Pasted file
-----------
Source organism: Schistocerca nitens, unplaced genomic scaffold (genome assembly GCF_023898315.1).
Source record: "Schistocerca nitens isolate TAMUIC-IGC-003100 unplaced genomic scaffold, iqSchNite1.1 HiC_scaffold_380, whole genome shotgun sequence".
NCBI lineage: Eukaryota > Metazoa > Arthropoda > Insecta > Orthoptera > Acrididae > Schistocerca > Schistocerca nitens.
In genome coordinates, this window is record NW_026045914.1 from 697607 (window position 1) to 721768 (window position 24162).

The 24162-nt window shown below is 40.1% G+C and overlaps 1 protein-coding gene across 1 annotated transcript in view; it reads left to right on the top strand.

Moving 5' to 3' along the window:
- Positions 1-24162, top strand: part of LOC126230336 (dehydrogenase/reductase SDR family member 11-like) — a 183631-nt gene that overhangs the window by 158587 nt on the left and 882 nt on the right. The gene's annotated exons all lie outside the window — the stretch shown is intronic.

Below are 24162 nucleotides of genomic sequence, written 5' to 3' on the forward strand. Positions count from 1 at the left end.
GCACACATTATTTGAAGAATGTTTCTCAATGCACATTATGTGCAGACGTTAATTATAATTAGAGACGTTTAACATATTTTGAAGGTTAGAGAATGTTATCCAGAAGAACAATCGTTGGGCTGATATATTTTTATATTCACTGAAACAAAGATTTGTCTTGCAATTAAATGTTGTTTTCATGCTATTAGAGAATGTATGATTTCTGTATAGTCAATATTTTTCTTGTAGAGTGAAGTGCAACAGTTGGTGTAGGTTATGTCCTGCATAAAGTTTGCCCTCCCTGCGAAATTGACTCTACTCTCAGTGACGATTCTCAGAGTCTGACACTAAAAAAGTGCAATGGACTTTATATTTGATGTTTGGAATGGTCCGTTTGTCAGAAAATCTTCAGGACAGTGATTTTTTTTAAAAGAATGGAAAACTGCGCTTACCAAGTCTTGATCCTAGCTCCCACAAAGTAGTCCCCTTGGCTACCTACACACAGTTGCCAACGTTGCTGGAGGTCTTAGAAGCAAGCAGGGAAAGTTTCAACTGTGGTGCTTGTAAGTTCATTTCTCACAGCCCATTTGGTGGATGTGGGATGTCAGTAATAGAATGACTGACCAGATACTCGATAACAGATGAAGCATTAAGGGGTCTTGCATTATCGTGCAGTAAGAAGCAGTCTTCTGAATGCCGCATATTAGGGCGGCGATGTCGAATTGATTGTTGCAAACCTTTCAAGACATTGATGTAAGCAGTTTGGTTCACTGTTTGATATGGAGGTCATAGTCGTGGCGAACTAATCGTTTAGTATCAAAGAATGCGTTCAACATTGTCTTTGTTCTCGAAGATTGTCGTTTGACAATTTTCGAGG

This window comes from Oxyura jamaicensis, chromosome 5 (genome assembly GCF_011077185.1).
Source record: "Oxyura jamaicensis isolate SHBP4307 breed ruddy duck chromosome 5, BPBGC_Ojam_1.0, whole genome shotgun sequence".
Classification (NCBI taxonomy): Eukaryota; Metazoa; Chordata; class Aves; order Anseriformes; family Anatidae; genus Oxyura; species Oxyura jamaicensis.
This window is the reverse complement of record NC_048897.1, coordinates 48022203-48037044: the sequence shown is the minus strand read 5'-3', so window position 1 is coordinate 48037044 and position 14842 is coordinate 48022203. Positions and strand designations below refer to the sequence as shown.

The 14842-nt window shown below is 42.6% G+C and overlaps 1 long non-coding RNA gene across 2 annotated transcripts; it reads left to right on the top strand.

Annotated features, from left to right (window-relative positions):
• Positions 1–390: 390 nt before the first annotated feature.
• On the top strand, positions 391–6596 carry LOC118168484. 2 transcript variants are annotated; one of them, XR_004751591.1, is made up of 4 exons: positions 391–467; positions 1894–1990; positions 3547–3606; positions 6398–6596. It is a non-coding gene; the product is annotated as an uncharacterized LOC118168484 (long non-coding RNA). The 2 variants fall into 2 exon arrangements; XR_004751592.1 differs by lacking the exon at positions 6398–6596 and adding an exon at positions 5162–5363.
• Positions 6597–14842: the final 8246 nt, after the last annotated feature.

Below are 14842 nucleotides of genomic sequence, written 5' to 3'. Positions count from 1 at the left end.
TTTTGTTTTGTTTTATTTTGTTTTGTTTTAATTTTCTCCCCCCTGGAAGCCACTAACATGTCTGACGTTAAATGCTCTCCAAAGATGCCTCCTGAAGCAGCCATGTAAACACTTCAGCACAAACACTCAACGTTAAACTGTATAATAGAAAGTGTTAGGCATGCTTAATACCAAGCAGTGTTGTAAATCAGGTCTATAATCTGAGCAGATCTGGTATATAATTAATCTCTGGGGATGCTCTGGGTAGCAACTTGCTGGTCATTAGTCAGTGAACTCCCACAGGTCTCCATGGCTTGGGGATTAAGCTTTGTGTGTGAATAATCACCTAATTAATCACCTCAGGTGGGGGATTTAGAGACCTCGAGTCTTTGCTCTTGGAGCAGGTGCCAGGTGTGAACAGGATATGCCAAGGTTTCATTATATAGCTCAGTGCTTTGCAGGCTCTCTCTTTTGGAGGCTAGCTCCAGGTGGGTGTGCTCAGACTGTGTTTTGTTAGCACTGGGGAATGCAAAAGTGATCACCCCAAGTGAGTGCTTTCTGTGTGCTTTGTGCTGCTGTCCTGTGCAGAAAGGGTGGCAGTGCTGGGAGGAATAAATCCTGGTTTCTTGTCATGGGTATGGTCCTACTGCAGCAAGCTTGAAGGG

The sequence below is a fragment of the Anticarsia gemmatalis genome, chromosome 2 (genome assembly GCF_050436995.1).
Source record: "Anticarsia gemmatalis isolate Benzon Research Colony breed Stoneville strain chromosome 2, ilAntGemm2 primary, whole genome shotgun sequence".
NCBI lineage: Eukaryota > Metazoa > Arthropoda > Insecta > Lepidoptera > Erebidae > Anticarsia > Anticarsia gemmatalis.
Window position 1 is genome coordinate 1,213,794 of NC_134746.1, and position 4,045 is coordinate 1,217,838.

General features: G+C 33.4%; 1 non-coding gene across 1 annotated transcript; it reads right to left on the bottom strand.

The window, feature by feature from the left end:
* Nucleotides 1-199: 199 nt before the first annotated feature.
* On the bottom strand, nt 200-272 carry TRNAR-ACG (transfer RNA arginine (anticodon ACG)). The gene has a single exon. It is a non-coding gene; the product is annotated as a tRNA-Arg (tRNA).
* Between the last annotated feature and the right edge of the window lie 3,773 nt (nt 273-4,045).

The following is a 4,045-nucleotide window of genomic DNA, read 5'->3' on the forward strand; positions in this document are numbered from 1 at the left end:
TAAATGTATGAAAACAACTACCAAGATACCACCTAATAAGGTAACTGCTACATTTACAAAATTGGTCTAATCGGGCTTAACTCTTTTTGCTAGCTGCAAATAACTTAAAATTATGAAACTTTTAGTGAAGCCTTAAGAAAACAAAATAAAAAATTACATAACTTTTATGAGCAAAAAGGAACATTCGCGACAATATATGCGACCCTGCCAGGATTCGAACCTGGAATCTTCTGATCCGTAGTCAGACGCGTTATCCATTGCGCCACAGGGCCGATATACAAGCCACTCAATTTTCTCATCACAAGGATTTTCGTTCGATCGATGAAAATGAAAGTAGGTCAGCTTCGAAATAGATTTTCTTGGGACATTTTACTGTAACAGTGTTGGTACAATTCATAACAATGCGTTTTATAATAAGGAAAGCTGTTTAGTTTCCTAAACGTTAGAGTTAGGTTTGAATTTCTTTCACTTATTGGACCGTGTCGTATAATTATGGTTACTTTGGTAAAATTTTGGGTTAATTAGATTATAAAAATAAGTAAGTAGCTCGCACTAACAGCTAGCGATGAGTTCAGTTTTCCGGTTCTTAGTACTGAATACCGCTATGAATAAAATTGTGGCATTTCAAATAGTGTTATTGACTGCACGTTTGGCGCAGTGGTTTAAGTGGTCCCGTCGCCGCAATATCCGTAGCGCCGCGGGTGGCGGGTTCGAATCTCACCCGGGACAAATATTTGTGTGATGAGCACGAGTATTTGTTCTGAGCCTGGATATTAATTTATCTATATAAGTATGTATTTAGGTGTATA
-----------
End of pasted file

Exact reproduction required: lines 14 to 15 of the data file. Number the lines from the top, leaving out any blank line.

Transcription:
The 14842-nt window shown below is 42.6% G+C and overlaps 1 long non-coding RNA gene across 2 annotated transcripts; it reads left to right on the top strand.

Annotated features, from left to right (window-relative positions):